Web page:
Meaningful art in Painting the Town Red

Their art challenge was: Choose subject matter that’s meaningful to them and incorporates the colour red. Painting the Town Red, an exhibit at the Harris-Warke Gallery, shows how many different creative paths seven Red Deer artists can go down when following the same instructions.

Their art challenge was: Choose subject matter that’s meaningful to them and incorporates the colour red.

Painting the Town Red, an exhibit at the Harris-Warke Gallery, shows how many different creative paths seven Red Deer artists can go down when following the same instructions.

Sue Barker, Lynn Carter, Carol Lynn Gilchrist, Jeri Lynn Ing, Rita Rake, Sharon Van Essen and Sheila Wright show a range of perspectives and styles — from bold abstracts to painstaking pen-and-ink drawings.

The latter were created by Wright, who portrayed intricate playground structures in delicate pointillism. All five of her black-and-white drawings are set off by a dash of red watercolour — sometimes filling in part of a slide or the roof of a climbing apparatus.

The pops of red suggest the strong emotion simmering beneath the surface of these works. Wright said she started drawing playgrounds soon after her adult son told her she didn’t have to pick up her grandchildren after school anymore.

“They were old enough to go home by themselves,” said the retired school librarian, who admitted this bittersweet news led her back to the places she used to take her grandchildren to play.

Red figures less prominently in paintings by Lynn Carter, who like Wright and most other artists in the exhibit, has taken various workshops and courses over the years, but doesn’t hold a formal art degree.

Carter’s glossy, abstract work, Red Deer River, resembles a long, vertical ceramic work more than a painting. It’s a rusty sienna colour, with white-ish waves of luminescent paint applied over a texture made of sand. “When you look down at the river, you see brownish and reddish spots, you don’t see blue or green,” said the former layout designer for recreational vehicles.

Her impressionistic skyline painting, City View, was inspired by a photograph of Red Deer taken by Carter’s recently deceased artist friend, Norm Jacobs. “It’s a tribute to him,” said Carter, who took up art a few years ago, after both her parents and her sister passed away within a short period.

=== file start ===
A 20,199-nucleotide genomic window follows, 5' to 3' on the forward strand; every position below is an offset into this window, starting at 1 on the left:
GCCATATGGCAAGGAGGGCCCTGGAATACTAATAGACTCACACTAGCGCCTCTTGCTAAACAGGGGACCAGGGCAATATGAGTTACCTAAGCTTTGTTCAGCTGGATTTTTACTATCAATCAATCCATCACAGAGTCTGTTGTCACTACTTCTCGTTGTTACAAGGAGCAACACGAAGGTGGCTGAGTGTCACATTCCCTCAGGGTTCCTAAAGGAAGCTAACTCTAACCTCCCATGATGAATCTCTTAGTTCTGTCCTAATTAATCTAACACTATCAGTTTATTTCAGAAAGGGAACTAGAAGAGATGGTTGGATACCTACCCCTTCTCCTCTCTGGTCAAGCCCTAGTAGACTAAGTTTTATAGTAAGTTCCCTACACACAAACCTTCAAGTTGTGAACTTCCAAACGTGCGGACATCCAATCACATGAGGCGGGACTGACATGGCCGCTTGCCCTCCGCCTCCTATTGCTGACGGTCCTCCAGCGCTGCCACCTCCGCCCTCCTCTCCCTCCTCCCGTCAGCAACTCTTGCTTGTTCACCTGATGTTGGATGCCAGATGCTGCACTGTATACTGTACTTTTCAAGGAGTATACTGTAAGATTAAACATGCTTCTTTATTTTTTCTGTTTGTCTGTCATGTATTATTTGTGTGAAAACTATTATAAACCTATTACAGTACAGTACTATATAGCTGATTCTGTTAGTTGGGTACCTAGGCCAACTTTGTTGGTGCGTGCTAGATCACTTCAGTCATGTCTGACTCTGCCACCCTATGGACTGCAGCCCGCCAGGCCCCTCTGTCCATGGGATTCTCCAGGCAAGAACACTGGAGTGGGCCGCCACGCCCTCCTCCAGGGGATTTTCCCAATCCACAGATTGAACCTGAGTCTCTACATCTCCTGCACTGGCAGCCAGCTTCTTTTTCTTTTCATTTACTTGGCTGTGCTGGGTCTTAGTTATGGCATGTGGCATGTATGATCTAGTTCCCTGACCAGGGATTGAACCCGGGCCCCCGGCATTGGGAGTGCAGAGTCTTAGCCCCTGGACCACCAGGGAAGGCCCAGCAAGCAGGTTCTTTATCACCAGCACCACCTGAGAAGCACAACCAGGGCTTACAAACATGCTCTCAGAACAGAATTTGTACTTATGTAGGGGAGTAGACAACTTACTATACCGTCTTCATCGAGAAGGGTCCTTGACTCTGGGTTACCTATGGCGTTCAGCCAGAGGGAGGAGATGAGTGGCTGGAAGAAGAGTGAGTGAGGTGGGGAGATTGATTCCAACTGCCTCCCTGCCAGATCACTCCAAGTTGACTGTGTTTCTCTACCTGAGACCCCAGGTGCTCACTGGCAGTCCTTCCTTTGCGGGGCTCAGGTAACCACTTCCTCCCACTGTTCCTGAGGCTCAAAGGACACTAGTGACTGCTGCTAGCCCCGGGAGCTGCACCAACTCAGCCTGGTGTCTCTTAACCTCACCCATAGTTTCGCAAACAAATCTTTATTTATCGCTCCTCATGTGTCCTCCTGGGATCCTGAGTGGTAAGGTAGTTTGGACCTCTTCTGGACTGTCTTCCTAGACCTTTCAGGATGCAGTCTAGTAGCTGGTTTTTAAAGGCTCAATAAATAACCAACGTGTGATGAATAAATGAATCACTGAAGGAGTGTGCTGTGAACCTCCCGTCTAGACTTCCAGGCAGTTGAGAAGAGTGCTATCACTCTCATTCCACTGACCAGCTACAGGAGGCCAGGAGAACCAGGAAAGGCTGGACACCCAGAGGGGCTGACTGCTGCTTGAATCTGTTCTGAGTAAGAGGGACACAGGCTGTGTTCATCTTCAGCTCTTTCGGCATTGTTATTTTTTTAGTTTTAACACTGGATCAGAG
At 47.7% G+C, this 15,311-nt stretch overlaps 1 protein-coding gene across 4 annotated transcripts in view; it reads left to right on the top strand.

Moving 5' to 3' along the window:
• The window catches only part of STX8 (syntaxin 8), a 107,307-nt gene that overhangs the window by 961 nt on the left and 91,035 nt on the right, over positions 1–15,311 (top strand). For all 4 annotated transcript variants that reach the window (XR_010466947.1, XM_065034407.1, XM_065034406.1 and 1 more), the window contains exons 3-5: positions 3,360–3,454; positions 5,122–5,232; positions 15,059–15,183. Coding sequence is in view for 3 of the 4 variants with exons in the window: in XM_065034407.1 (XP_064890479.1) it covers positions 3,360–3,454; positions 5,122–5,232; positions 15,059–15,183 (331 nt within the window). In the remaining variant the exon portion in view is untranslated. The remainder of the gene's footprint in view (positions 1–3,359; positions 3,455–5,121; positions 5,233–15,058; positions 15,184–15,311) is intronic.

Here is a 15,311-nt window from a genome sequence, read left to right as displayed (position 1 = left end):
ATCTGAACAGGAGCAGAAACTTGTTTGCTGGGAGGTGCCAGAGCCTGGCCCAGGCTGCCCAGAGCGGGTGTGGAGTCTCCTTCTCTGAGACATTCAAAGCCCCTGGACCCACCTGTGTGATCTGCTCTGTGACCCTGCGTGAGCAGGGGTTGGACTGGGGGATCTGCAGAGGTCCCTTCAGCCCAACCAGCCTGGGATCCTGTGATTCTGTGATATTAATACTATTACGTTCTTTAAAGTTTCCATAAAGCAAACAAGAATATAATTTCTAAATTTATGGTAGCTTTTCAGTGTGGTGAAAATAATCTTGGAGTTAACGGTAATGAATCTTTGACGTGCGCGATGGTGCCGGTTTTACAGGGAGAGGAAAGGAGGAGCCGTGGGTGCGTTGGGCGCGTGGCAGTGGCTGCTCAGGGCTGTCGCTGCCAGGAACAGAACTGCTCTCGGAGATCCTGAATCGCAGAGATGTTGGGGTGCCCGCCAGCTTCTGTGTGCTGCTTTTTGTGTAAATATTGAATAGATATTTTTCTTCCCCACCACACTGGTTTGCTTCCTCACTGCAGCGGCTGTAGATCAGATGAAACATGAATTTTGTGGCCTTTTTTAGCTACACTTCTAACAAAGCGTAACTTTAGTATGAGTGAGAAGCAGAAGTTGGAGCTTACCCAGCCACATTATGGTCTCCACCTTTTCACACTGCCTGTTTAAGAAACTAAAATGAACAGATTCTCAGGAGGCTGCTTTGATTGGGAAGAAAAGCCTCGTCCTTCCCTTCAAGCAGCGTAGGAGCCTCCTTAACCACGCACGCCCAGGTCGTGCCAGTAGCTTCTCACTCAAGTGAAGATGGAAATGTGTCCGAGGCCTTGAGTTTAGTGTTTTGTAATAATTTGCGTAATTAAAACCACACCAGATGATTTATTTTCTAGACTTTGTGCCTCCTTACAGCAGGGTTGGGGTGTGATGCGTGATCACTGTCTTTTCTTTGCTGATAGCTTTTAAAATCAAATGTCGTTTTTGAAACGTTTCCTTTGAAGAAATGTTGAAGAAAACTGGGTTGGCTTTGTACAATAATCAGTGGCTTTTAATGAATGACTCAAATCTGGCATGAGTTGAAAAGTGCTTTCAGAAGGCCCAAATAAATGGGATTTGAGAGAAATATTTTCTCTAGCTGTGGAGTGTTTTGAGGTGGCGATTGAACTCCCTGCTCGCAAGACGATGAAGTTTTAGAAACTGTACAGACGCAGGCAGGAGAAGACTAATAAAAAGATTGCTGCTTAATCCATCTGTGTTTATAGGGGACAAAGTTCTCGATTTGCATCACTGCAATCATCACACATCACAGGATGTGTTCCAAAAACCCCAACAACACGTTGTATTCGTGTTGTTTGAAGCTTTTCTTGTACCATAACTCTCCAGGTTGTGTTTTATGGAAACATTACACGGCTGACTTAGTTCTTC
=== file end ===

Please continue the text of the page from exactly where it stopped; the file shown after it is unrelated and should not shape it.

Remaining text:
“It was really a lifeline for me…”

Rita Rake, a retired legal secretary who spends half the year in Arizona, said she can’t remember a time when she didn’t make art. She painted Red Deer’s cenotaph in mournful violets and greens after she became depressed by extremist violence and the “political correctness” that makes some of us forget the hard-won freedoms our country fought two world wars to preserve.

Her pastel work My Puppy was created as a counterbalance to her grim, cenotaph-themed United We Stand. The Marc Chagall-like work of two children holding a dog has a soft texture and a background that glows in warm reds.

Sharon Van Essen, a realist/impressionist painter, based her Garden Party on a scene she witnessed at the mayor’s garden party three years ago. A trio of little girls were playing together. “I thought it was unique because all three were of different cultures,” she said — aboriginal, Asian and Caucasian. “They were all dressed up and it was just fun to watch them play.”

The retired auction manager also captured the peaceful beauty of Red Deer’s park system in Nesting and Welcome Back.

The Painting the Town Red show includes watercolours of Gilchrist’s grandchildren, large abstract works based on nature by Ing, and small watercolours by Barker of personal items that carry a feel-good vibe.

The exhibit upstairs at Sunworks continues to July 30. A First Friday reception, with the artists in attendance, will be held July 8 from 6 to 8 p.m.

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